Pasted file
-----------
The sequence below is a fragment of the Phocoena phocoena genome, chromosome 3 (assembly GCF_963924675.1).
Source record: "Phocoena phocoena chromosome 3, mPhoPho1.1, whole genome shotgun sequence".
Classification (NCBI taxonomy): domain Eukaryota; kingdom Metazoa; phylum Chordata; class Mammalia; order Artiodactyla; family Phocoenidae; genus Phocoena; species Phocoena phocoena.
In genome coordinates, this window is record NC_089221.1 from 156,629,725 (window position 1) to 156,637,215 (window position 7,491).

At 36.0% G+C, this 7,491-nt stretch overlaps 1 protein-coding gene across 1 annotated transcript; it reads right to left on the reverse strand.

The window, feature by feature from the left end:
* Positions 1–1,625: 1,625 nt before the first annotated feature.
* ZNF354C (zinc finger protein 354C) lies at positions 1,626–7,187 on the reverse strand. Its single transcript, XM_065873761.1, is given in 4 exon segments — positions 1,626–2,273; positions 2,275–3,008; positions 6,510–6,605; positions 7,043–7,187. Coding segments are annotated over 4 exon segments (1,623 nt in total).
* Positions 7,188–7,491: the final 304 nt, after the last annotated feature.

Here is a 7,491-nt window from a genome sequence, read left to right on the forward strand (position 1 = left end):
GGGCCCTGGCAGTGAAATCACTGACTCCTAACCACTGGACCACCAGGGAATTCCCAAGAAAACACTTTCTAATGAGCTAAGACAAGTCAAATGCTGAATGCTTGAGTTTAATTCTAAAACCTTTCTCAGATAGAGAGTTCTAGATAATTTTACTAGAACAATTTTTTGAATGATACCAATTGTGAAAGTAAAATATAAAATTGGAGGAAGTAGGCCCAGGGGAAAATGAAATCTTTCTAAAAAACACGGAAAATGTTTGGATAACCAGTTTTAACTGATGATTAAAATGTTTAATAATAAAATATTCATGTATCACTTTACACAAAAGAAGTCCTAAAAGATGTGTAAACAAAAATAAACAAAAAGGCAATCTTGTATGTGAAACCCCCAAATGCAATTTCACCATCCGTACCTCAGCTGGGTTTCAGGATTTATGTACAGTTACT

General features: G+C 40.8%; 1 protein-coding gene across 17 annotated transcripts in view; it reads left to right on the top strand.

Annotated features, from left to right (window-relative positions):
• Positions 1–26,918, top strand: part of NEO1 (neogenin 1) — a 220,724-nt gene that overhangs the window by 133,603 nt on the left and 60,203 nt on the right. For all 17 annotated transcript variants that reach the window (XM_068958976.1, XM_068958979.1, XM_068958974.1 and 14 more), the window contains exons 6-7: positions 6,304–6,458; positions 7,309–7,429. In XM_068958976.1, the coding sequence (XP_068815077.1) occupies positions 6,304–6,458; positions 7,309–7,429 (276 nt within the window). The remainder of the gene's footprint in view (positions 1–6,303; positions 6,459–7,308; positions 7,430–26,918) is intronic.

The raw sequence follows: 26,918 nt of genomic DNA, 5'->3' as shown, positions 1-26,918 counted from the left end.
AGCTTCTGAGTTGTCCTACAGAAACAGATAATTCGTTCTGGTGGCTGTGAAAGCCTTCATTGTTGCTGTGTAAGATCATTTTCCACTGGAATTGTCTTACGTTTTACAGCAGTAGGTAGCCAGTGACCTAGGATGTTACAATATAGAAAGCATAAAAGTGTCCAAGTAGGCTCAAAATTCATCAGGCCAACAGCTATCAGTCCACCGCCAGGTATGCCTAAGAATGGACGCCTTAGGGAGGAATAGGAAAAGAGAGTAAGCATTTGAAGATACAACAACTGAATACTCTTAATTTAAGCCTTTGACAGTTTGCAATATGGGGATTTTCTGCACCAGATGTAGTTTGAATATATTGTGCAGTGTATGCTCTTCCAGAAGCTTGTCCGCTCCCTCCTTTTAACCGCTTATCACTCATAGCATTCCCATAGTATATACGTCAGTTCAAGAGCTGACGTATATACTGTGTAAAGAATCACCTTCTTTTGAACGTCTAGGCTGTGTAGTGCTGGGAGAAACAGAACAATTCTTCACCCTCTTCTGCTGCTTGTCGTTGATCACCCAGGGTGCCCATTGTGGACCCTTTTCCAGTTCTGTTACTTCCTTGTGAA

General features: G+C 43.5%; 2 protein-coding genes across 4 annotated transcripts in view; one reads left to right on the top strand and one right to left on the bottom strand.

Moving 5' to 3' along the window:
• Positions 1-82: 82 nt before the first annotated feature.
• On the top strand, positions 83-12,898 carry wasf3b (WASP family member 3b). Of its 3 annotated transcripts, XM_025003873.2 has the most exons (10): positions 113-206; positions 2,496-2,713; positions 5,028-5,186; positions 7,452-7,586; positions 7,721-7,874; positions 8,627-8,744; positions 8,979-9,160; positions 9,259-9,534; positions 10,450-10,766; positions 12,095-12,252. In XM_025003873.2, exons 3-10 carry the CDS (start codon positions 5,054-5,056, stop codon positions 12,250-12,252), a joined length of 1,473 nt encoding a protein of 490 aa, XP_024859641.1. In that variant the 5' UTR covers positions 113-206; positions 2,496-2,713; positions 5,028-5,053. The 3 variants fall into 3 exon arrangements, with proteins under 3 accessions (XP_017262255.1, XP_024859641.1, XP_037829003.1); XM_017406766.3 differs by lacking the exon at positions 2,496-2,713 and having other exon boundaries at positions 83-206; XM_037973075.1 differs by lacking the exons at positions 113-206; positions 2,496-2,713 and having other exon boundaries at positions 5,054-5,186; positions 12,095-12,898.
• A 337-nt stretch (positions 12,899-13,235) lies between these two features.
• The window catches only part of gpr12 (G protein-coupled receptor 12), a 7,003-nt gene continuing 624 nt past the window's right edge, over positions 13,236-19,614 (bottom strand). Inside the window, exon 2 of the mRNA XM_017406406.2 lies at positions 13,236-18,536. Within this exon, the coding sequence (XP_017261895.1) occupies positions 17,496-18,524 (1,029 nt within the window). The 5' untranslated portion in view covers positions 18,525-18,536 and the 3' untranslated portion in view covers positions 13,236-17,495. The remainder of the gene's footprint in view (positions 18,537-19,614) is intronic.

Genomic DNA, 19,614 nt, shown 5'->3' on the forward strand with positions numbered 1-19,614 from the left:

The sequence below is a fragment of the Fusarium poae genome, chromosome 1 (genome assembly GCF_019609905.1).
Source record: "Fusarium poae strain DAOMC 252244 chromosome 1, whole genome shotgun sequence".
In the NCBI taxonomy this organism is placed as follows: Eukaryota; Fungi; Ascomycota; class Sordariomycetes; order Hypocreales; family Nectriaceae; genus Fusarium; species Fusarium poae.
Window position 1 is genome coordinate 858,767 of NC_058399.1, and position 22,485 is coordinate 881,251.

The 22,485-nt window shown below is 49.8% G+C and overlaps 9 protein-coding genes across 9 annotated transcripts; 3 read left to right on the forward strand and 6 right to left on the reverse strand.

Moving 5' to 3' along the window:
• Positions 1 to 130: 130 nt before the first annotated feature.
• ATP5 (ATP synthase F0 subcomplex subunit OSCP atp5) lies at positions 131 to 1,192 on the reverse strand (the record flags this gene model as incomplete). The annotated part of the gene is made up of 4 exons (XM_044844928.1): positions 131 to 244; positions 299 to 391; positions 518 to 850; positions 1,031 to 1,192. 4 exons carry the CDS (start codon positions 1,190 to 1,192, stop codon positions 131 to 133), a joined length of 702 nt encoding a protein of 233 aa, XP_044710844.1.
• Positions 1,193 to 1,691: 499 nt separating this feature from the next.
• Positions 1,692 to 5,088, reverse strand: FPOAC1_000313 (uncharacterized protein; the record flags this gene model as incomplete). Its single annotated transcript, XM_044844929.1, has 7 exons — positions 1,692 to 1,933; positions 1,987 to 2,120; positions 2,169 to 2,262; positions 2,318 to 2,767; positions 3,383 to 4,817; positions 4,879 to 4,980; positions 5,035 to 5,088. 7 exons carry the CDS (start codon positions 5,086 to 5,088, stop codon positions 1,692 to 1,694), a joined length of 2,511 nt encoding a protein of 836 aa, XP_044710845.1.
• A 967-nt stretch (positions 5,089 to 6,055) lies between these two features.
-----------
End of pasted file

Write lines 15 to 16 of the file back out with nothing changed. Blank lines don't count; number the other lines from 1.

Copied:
The raw sequence follows: 26,918 nt of genomic DNA, 5'->3' as shown, positions 1-26,918 counted from the left end.
AGCTTCTGAGTTGTCCTACAGAAACAGATAATTCGTTCTGGTGGCTGTGAAAGCCTTCATTGTTGCTGTGTAAGATCATTTTCCACTGGAATTGTCTTACGTTTTACAGCAGTAGGTAGCCAGTGACCTAGGATGTTACAATATAGAAAGCATAAAAGTGTCCAAGTAGGCTCAAAATTCATCAGGCCAACAGCTATCAGTCCACCGCCAGGTATGCCTAAGAATGGACGCCTTAGGGAGGAATAGGAAAAGAGAGTAAGCATTTGAAGATACAACAACTGAATACTCTTAATTTAAGCCTTTGACAGTTTGCAATATGGGGATTTTCTGCACCAGATGTAGTTTGAATATATTGTGCAGTGTATGCTCTTCCAGAAGCTTGTCCGCTCCCTCCTTTTAACCGCTTATCACTCATAGCATTCCCATAGTATATACGTCAGTTCAAGAGCTGACGTATATACTGTGTAAAGAATCACCTTCTTTTGAACGTCTAGGCTGTGTAGTGCTGGGAGAAACAGAACAATTCTTCACCCTCTTCTGCTGCTTGTCGTTGATCACCCAGGGTGCCCATTGTGGACCCTTTTCCAGTTCTGTTACTTCCTTGTGAA